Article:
We've been making steady, if not visually exciting, progress on the lobby. The next couple of days actually should provide some more nifty pics because we're gonna actually start some paint work on the ceiling. Of course taping out the ceiling may take until well into the next millenia... so we'll see. But, over the last couple days I've managed to get all sanding of the walls in the outer lobby finished. This actually involved trading out between two different sanders. The orbital sander which kind of shakes and shimmeys and is really good on flat surfaces, and then for all the curved walls we used a thing called a rotary sander that has a rubber pad that spins with a sandpaper cover. The rubber pad is flexible so it's really good at getting into areas that are rounded. It actually works even better than the orbital sander, but it weighs about four times and much and after an hour or two perched on a ladder holding this thing with your arms outstretched you just can't handle it any more. So I swapped back and forth - using the orbital on the ladder on flat areas and the heavier duty one whenever I really needed it. Anyway the good news is that the walls are now ready for skimcoating... which is going to be a job of mammoth messy proportions - but at least a skill which we have already learned. Except skim-coating the curved parts of the wall which, rest assured, is going to involve a couple nervous breakdowns on my part.

Meanwhile Rich has been prepping the ceiling for all the recessed stuff and doing a bang up job. As you'll recall, Winston helped him drill small holes marking the center point for the recessed lights and speakers. Now the Pack Leader had to actually drill the larger holes. He got this new carbide blade for the sawzall and it did an amazing job. Like the ceiling concrete was like two inches thick and it cut really nice clean lines. I was pretty shocked. The concrete didn't like crack and crumble - the blade went through it and actually cut out this like perfectly clean concrete pancake.


and he's also managed to yank out the old door jams that were another remnant of the doors that were in the archways 80 years ago. As you can see, it involved a whole lot of concrete dust.

NOW WE'RE JAMMIN'. door-jam-out.JPG

Most of it came out pretty cleanly - except for one icky spot that will just need a little hydraulic cement. Or a bucket of hydraulic cement. See the doorjams were attached to some of those old-school metal quarter round pieces that are embedded in the cement with that hiddy-odious wire mesh. So, no matter how carefully he tried to get the wooden jams out, it where connceted to the mesh that was connected to the concrete. And, thusly, when one came out, some of the other came with it too. But, it's all deal-with-able. The challenge of it isn't the work that needs done, it's that the area is the most high-traffic section of the foyer, so it needs to be really sturdy since it will have people bumping into it, leaning against it etc.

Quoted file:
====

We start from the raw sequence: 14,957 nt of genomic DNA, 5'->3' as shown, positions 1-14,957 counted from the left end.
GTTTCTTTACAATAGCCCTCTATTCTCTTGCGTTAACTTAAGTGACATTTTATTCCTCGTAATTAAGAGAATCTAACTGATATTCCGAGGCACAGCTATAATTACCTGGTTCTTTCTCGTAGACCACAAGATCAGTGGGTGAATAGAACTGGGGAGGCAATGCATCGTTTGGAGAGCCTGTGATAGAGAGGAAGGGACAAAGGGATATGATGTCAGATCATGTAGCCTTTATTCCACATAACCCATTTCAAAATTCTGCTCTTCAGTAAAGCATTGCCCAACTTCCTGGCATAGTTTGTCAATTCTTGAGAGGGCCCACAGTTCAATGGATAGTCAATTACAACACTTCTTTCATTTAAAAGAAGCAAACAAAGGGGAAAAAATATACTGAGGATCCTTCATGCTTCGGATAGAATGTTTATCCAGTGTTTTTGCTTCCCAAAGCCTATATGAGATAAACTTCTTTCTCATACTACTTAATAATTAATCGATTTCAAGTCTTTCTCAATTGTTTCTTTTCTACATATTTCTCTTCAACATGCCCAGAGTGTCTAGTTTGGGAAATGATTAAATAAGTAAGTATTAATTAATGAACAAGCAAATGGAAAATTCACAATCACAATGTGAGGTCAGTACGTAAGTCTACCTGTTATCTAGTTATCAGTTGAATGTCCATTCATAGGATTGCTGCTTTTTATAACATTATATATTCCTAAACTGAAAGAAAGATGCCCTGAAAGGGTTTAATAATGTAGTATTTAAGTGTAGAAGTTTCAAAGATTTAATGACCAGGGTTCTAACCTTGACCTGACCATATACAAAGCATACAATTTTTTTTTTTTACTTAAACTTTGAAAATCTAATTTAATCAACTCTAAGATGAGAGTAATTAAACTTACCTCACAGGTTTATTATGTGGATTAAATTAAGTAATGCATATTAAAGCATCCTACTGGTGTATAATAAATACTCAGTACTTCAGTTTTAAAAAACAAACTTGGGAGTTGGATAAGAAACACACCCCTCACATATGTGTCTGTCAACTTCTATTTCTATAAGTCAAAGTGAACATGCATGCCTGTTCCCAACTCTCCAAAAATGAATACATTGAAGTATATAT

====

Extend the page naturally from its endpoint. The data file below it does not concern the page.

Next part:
So jam out. Smooth walls. Holes ahoy.

We also returned to Margaret's house because there apparently were actually things left in her house she didn't make us take the first time. She actually got a sexy new dining room table (this thing is like longer than the QEII) and therefore was able to get rid of the stuff that USED to be in her dining room. Which until the table appeared wasn't really a dining room. Anyway - she gave us an awesome sofa for actor housing (that's ideal cuz it's really long (hmm is this a theme with Margaret's furnishings?) and will be comfy seating for like four actors (or like 11 dancers since they don't eat). We also absconded with a coffee table and this INCREDIBLE old phonograph cabinet that is an amazing piece of furniture in it's own right, BUT if you're a theatre company that will eventually do "My Fair Lady" and have to deal with a victorian victrola in Higgin's study: it's AMAAAZZZZING. Larry also loaned us his scaffolding which should make painting the lobby ceiling whole lot less precarious. Cue music... I'm just wild about Larry.